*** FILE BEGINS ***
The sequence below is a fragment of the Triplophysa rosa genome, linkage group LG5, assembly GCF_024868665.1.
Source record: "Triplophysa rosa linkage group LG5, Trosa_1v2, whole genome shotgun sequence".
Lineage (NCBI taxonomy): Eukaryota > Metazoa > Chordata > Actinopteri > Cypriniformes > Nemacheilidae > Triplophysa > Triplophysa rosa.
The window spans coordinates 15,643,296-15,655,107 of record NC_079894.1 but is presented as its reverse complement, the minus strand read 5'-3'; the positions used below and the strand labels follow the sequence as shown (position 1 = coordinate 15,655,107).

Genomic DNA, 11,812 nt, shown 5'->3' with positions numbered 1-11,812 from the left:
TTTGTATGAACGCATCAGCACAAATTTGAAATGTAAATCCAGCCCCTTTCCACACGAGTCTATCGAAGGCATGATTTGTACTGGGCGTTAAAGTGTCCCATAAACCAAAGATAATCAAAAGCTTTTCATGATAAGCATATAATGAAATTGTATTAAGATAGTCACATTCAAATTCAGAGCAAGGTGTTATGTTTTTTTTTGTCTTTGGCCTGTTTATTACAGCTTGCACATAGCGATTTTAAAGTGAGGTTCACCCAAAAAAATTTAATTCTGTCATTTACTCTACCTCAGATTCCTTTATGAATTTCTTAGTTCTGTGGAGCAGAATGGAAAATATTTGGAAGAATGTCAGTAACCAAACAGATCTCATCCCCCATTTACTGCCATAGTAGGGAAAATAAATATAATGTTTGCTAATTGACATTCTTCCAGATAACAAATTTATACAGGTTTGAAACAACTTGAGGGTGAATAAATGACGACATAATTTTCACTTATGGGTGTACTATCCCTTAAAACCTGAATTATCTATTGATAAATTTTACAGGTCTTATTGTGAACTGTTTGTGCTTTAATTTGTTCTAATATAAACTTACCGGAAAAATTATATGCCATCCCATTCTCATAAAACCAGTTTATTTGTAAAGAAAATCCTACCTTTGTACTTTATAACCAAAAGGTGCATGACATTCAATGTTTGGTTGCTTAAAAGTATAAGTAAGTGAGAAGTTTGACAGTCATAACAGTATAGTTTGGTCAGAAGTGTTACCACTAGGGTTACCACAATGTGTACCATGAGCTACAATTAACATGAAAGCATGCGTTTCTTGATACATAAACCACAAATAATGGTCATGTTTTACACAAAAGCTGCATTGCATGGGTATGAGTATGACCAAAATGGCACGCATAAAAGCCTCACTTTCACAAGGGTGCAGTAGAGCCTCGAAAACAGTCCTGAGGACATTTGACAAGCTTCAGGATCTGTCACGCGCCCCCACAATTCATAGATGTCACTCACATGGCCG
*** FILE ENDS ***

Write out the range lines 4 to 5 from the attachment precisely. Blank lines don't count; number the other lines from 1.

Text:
The window spans coordinates 15,643,296-15,655,107 of record NC_079894.1 but is presented as its reverse complement, the minus strand read 5'-3'; the positions used below and the strand labels follow the sequence as shown (position 1 = coordinate 15,655,107).

Genomic DNA, 11,812 nt, shown 5'->3' with positions numbered 1-11,812 from the left: